June 1, 2009
At the risk of sounding like an anarchist, or worse, “anti-American” (whatever the hell that means) can I postulate the obvious..Ocham’s Razor, as it were…
Won’t most Consumers want to pay the best price for the best version of the commodity they wish to purchase, be it a car or a house or a Washing Machine? Deep down, when dollars are tight, will the averge American-Joe chose to spend more for a car that was “built American” or “built by a non-bailout company” if they can get a better car for less cash elsewhere, even if it is out of the USA…?
Seems like a no brainer to me…It’s not our jobs as citizens to shore up failing American companies. In this day and age, every dollar spent counts, so might as well maximize the spending with the superior product/service, even if it isn’t sourced from the good ‘ol USA…..
Hi there, Jonesie. Been a while…
William of Occam, as I recall, argued that one should not increase beyond that which is absolutely necessary, the number of entities required to explain a particular thing.
I believe, after examining the circumstances herein, that our Medieval friend may have very likely climbed to the top of The GM building and jumped.
How do we best explain, to the satisfaction of Occam, the tension between our overwhelming desire to purchase foreign goods, with our passionate belief that we all deserve to enjoy the same relative and perpetual standard of living? How would Occam, in the very simplest of terms, reconcile those unrealistic expectations?
Naivete? Arrogance? Stupidity? Petulance? Ignorance? Hope? Greed? Guilty Conscience?
Perhaps he might reduce it down to, Childishness?
True, I don’t have kids, but from what I’ve seen of them, they often behave as though they live in the center of their own universe. As if their actions are not directly connected to the results they cause. Isn’t this precisely what we’re doing? As a group, aren’t American Consumers behaving like children? Don’t we understand the consequences of participating in a global economy?
We have demanded the right to buy stuff from foreign countries. And we got it. More competition means a better product, so we’re happy. But now, we see some things we don’t like. We don’t like the fallout from our choices. Foreclosures? Bailouts? Hmmm… But yet, we can’t stop acquiring. We love our global economy too much. And we will never deny ourselves the best deal, just because it wasn’t made here. It’s just not how we work. So, we accept the notion of a bailout, because we don’t want to change our own habits, or worse, admit that we are the proximate cause of our neighbors pink slip.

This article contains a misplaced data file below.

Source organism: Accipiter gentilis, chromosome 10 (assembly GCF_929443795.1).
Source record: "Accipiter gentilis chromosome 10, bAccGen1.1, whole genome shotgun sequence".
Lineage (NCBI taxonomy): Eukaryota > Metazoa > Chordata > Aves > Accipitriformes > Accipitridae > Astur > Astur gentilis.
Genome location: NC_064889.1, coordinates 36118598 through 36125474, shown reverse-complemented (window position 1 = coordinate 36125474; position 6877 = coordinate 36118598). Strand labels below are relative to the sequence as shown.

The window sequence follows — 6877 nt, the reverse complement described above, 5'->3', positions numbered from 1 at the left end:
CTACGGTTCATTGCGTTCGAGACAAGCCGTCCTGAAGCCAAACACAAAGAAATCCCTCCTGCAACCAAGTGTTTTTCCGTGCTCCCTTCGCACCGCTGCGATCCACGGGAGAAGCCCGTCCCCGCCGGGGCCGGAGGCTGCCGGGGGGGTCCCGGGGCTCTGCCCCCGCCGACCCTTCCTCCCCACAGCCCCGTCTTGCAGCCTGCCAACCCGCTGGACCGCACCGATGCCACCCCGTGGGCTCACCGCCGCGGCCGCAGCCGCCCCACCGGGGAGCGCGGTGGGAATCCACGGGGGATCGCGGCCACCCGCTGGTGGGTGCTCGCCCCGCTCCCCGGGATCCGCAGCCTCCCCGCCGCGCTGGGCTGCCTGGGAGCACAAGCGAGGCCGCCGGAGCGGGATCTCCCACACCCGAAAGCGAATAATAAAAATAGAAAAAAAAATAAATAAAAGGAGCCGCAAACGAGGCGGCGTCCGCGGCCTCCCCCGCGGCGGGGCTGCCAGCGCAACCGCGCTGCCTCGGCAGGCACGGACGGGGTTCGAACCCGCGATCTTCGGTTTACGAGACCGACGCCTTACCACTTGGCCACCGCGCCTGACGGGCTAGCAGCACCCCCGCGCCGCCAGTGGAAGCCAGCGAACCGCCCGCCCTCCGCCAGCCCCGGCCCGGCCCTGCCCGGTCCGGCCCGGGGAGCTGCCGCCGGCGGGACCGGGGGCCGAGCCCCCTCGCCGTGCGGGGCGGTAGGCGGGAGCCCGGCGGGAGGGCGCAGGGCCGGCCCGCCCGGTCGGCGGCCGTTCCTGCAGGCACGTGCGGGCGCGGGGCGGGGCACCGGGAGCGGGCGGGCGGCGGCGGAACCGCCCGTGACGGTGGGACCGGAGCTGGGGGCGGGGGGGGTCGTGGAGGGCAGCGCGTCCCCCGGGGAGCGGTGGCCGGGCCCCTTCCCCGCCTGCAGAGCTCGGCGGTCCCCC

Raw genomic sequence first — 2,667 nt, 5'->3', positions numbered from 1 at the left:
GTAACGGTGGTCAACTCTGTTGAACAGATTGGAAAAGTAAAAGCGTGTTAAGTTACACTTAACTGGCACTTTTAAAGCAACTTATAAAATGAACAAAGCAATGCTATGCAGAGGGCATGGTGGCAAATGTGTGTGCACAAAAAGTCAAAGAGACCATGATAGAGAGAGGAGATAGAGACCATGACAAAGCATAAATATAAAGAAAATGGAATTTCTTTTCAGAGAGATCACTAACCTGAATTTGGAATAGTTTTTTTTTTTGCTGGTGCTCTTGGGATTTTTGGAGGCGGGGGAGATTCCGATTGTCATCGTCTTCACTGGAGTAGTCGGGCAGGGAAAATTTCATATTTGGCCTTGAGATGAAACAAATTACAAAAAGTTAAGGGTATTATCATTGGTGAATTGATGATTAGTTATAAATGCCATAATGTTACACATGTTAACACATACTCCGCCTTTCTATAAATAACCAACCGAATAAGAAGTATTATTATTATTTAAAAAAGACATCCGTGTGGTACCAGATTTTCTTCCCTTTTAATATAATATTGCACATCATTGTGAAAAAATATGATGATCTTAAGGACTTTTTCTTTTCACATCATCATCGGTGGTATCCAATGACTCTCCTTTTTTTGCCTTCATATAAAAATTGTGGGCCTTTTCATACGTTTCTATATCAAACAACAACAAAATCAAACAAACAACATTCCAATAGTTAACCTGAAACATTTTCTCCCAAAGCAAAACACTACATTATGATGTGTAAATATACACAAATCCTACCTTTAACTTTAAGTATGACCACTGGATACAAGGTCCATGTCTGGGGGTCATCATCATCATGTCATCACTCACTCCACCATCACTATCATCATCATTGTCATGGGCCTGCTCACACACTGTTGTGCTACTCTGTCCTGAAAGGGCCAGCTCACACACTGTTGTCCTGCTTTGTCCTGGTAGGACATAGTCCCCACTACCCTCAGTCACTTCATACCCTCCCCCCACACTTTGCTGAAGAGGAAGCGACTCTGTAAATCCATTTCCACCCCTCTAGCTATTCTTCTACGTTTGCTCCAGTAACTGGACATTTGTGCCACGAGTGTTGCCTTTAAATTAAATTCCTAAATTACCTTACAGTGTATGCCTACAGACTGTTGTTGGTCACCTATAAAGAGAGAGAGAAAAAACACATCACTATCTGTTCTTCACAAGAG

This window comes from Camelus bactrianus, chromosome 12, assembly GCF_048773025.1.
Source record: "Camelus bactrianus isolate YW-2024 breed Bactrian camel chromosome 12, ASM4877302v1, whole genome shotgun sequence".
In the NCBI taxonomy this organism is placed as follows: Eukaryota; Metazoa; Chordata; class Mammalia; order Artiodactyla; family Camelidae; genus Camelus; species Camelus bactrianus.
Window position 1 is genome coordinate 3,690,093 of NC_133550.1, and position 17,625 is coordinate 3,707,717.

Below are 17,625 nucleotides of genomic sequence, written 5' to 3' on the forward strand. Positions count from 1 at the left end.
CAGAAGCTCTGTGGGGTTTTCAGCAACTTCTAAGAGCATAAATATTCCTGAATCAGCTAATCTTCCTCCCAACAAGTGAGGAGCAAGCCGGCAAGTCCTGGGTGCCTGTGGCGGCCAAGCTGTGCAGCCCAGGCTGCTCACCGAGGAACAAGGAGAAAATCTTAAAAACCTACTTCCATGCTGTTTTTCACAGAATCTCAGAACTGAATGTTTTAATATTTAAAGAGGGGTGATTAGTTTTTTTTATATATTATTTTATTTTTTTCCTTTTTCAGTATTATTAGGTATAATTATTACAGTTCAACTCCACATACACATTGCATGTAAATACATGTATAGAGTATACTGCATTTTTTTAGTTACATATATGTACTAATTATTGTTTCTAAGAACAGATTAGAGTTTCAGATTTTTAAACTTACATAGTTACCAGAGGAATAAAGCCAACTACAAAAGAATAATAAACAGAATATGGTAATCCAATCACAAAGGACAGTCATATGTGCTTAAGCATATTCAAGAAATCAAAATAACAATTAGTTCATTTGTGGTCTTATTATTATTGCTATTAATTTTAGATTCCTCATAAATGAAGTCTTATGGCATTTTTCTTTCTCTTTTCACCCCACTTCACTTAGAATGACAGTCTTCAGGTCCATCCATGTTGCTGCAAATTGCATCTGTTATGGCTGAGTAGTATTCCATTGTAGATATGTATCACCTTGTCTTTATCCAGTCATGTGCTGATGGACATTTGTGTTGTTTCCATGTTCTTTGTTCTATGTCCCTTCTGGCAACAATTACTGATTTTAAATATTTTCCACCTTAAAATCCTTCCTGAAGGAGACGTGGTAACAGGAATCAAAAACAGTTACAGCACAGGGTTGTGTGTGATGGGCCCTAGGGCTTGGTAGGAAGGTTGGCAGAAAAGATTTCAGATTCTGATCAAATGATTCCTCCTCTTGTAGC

In my opinion, there is only way out of this. Austerity and Thrift is a fine message, (frankly, it’s my personal advice to anyone unlucky enough to ask me), but a general cutback in consumer spending overall will not drive the economy forward. I believe we need to recommit ourselves to satisfying the American Consumer. At all costs. The one Ludwig described. It makes me queasy, because I’m not a fan of that amalgam. But I am most certainly a part of it, as are we all. I recognize it’s real. And I believe the American Consumer will decide the fate of this country, even if he destroys himself in the process.
Jonesey is right. We need to get over the Guilt of our rapaciousness, because we are never going to get over our collective rapacity. To save our country, we must feed our own consumer appetite. And the only way to do that, is from within. We need to motivate American Business to retool, regroup, and get busy. Not with bailout money. With tax-cuts. Big ones. We need to start making the very best of everything, and we need to sell it around the world at the very best price. No excuses. We either close the borders, or beat them at their own game. We need to lead the world in all aspects of manufacturing. And I think we’d better do it soon.
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